Is this legal form as user-friendly & effective as it could be?

Court and legal aid forms are meant to help a person through their justice journey, by eliciting key information from them & structuring it into the fields that the legal professionals need to evaluate the situation.

Forms can be evaluated with a combination of user-testing, data analytics, expert evaluation, and costing. This combo of measurements can determine if this form or technology tool is actually helping people do what it intends to, and in the most impactful and low-burden way.

For example, when evaluating a form, the evaluation process should use a combination of assessments that can measure a phase 1 of discovery and uptake, a phase 2 of usability and usefulness of the thing itself, and a phase 3 of effectiveness in getting the person towards a just resolution of their legal problem.

1. “Pre-Form” Uptake and Discovery Assessment

  • Discoverability and reach of the form. How many people who are likely to need this form are actually finding it? This can be evaluated through calculations of the expected audience with this legal problem or in need of this form/tool. Then compare this to analytics or administrative data numbers about the number of people who visit this form page or access it.
  • Usage rates of the form. Of those who find the form, how many actually engage with it – -and try to fill it in or file it? This can be tracked through websites’ analytics or in-person clinic visits, to see rates of bounces, drops, or incompletion.

2. Metrics around the “Form Itself”

  • Usability of the form as a way to enter in the necessary information. How many people actually complete the form? How many do it in the correct, intended way? This can be evaluated through user testing sessions, in which people attempt to use the form and then give qualitative rankings and quantitative assessments about usability.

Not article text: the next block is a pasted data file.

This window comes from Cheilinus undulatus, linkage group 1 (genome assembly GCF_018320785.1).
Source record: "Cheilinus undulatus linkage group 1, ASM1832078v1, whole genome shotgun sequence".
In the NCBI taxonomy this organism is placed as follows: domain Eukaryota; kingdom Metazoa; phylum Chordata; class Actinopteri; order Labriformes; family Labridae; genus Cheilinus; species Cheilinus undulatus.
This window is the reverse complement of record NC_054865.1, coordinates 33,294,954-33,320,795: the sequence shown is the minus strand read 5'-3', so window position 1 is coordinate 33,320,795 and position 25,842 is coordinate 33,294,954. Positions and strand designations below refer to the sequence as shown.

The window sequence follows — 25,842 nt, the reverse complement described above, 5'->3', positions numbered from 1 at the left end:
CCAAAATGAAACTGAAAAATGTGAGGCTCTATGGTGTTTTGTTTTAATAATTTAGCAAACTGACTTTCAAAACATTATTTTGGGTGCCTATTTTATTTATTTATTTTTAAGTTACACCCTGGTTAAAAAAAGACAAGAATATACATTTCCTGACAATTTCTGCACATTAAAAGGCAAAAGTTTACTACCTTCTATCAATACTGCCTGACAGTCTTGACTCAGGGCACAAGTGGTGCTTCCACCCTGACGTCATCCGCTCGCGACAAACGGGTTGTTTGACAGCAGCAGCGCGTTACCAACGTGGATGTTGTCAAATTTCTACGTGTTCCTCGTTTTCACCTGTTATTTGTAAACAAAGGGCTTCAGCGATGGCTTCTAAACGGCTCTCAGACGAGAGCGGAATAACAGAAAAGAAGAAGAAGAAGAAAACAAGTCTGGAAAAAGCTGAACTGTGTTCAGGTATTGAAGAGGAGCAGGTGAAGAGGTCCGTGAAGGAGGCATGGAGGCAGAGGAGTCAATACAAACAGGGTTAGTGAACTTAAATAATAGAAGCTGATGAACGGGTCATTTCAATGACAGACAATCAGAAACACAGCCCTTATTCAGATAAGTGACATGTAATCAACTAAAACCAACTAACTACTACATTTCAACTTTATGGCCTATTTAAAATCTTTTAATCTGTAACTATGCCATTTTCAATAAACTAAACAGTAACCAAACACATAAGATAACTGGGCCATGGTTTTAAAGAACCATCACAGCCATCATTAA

• Readability of the form questions. How easy is it for a person to understand what the form is asking for? This can be measured through readability scoring tools, and in-person evaluation.
  • Cost of filling in the form. How expensive or burdensome is it to fill in the form and supply all the required things necessary to complete it? Do you need to hire someone or go through a service-seeking journey to be able to fill it in? This can be evaluated through interviews with past users to understand their costs, as well as user testers to do this in a lab simulation.
  • Time to fill in the form. How long does it take to fill in? The time can be measured through website analytics of form tools, clinic and self-help center management records, or user tests in lab simulations.
  • Error rates in complete and comprehensive form info. How many times do people fill in information incorrectly, not supplying the data that the form was intended to gather? How many times do they choose things arbitrarily, not because they actually want to (like opting to raise all defenses and claims listed out)? This can be measured by lab simulations with test users, or by sampling forms that have been created or filed to evaluate them for errors or arbitrary responses.